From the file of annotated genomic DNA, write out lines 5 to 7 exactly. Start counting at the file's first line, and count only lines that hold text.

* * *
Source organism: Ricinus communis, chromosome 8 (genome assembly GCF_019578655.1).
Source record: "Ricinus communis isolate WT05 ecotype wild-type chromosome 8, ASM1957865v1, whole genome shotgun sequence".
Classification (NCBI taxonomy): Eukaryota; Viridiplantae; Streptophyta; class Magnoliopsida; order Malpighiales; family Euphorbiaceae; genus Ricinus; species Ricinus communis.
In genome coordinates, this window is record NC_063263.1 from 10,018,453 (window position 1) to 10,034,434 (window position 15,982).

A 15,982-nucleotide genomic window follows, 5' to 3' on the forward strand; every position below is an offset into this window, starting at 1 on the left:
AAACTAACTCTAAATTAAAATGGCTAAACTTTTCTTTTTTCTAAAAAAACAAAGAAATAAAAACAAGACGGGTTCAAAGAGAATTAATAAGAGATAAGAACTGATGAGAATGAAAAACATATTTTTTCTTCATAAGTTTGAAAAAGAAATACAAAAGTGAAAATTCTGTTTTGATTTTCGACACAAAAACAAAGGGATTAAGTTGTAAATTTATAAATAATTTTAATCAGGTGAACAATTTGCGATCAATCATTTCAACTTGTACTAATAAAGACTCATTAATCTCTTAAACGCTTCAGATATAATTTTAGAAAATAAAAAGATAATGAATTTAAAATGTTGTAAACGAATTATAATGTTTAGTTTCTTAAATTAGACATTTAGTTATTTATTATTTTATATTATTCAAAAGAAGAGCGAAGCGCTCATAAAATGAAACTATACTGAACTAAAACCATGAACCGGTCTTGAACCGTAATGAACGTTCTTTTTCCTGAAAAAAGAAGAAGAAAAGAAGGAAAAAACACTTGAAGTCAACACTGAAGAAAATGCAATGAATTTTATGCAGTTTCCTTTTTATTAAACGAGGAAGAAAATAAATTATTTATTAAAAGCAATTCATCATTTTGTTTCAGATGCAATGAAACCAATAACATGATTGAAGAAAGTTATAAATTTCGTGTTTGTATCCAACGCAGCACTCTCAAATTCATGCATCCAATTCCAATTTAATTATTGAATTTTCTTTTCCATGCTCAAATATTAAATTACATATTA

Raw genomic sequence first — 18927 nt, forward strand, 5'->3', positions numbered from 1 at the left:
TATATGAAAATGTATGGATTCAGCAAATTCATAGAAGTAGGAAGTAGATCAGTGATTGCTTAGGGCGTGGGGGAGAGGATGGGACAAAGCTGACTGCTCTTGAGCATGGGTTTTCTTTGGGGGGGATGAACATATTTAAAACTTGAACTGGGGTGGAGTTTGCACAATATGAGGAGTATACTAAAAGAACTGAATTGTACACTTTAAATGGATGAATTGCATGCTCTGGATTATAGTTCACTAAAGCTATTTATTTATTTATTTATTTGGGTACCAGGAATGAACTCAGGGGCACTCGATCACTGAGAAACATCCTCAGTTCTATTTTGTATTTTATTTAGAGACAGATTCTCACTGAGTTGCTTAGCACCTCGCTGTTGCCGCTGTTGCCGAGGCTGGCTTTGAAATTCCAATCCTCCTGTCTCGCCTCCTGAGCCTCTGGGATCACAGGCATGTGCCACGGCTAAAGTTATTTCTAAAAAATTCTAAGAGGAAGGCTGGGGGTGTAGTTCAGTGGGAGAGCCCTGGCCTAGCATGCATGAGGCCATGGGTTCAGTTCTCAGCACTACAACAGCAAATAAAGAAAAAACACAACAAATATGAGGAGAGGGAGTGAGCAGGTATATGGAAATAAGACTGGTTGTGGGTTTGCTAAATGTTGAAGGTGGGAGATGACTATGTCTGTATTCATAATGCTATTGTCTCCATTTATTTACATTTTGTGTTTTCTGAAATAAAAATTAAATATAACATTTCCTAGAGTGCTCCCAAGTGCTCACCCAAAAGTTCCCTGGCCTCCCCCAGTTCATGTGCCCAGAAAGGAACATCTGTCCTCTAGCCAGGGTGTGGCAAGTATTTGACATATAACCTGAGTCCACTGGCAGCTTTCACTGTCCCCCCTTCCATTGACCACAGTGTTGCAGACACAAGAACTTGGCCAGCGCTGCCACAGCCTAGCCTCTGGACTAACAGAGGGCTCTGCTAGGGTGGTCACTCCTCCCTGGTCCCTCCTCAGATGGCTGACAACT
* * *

A 15,982-nucleotide genomic window follows, 5' to 3' on the forward strand; every position below is an offset into this window, starting at 1 on the left:
AAACTAACTCTAAATTAAAATGGCTAAACTTTTCTTTTTTCTAAAAAAACAAAGAAATAAAAACAAGACGGGTTCAAAGAGAATTAATAAGAGATAAGAACTGATGAGAATGAAAAACATATTTTTTCTTCATAAGTTTGAAAAAGAAATACAAAAGTGAAAATTCTGTTTTGATTTTCGACACAAAAACAAAGGGATTAAGTTGTAAATTTATAAATAATTTTAATCAGGTGAACAATTTGCGATCAATCATTTCAACTTGTACTAATAAAGACTCATTAATCTCTTAAACGCTTCAGATATAATTTTAGAAAATAAAAAGATAATGAATTTAAAATGTTGTAAACGAATTATAATGTTTAGTTTCTTAAATTAGACATTTAGTTATTTATTATTTTATATTATTCAAAAGAAGAGCGAAGCGCTCATAAAATGAAACTATACTGAACTAAAACCATGAACCGGTCTTGAACCGTAATGAACGTTCTTTTTCCTGAAAAAAGAAGAAGAAAAGAAGGAAAAAACACTTGAAGTCAACACTGAAGAAAATGCAATGAATTTTATGCAGTTTCCTTTTTATTAAACGAGGAAGAAAATAAATTATTTATTAAAAGCAATTCATCATTTTGTTTCAGATGCAATGAAACCAATAACATGATTGAAGAAAGTTATAAATTTCGTGTTTGTATCCAACGCAGCACTCTCAAATTCATGCATCCAATTCCAATTTAATTATTGAATTTTCTTTTCCATGCTCAAATATTAAATTACATATTA

Raw genomic sequence first — 18927 nt, forward strand, 5'->3', positions numbered from 1 at the left: